Ahead of Sunday’s Cabinet meeting, Finance Minister Evangelos Venizelos and Justice Minister Miltiades Papaioannou met Saturday with visiting officials from the European Commission, European Central Bank and International Monetary Fund, known collectively as the troika.
Venizelos’ talks with the troika reportedly focused on the finalization of the national budget for 2012, which is to be submitted in Parliament, and on a controversial plan to put some 30,000 civil servants in a labor reserve scheme.
Papaioannou’s meetings reportedly centered on the impact of possible legal challenges against the reforms and on the problems of the Greek judicial system which is burdened by about one million pending cases. Emerging from the talks, Papaioannou told reporters that the dialogue had been positive and constructive, adding that his particular ministry was ahead of target in terms of the troika’s demands. Speeding up the dispensation in Greek courts remains the top priority, he said.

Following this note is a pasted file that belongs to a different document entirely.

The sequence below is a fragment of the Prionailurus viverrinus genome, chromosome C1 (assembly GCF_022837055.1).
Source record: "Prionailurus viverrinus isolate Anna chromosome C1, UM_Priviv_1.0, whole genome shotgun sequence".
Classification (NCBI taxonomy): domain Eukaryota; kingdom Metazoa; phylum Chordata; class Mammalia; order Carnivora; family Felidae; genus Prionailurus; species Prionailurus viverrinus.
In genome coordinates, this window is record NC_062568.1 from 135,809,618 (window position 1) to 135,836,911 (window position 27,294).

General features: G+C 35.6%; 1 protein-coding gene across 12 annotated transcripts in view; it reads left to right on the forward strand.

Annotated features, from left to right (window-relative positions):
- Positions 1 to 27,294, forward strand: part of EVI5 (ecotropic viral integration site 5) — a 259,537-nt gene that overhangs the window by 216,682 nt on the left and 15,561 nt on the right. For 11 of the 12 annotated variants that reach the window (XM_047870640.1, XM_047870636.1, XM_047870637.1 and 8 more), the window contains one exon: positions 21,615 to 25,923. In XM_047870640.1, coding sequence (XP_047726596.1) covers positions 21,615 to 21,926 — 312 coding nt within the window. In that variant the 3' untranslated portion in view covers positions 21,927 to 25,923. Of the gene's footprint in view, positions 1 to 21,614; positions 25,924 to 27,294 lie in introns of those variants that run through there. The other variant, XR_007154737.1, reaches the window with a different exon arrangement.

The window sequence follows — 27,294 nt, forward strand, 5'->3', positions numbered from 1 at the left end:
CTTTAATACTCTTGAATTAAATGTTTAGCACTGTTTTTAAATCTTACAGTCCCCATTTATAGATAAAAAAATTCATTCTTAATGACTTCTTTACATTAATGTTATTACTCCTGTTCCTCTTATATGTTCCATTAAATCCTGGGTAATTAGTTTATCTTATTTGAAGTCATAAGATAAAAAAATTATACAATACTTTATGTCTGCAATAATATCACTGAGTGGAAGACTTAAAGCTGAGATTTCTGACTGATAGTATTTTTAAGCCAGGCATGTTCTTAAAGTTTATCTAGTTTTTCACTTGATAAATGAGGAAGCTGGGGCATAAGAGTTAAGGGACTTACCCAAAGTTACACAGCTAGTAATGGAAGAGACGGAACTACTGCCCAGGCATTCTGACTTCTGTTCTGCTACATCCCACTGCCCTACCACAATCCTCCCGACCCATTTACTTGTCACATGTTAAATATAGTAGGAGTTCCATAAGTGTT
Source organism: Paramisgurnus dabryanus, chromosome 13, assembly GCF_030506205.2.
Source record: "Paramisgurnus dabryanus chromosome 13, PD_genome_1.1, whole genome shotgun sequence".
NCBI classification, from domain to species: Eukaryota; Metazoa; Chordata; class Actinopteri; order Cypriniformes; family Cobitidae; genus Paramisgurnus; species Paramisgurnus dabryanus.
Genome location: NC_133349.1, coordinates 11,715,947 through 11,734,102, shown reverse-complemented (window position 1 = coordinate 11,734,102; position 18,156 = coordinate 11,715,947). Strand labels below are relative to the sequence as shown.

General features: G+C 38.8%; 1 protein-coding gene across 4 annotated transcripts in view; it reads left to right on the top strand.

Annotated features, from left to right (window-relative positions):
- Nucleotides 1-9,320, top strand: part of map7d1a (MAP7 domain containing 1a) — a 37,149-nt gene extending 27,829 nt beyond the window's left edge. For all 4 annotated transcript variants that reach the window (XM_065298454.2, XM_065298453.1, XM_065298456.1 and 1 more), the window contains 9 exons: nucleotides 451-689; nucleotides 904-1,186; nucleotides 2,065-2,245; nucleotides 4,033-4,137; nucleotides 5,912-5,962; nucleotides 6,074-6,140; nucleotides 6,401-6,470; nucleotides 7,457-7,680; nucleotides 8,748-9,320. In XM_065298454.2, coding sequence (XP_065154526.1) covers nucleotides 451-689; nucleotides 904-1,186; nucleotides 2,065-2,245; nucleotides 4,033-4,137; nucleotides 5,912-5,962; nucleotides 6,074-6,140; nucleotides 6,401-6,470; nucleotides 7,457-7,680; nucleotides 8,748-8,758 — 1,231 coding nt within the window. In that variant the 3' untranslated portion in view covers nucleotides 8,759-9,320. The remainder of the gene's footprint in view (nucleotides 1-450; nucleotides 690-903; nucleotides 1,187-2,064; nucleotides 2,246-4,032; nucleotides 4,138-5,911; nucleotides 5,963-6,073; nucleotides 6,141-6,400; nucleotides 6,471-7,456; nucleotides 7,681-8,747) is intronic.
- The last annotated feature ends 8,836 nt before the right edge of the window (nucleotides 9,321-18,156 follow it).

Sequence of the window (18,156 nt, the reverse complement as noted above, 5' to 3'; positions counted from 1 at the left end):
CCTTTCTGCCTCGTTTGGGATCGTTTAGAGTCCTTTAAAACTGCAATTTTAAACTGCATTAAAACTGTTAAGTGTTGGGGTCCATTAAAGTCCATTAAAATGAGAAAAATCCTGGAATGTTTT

Venizelos made no comments after his talks with the troika as media speculation swirled about the criteria of the labor reserve scheme.
According to sources, the troika officials are worried that the government is planning to put only older workers, near retirement age, into the labor reserve scheme, turning the initiative into an early retirement plan that would not make the required savings.
A high-ranking government official, requesting anonymity while the talks are still under way, told Reuters that workers near retirement would be among those moved into the reserve, but some younger workers would also be affected. «We are examining putting people close to retirement into the reserve, but not only those people,» the official said. «The troika has said to us repeatedly that this (reserve plan) has to be 'real' and not virtual."
The government is expected to adopt a decision on the reserve plan at a cabinet meeting on Sunday.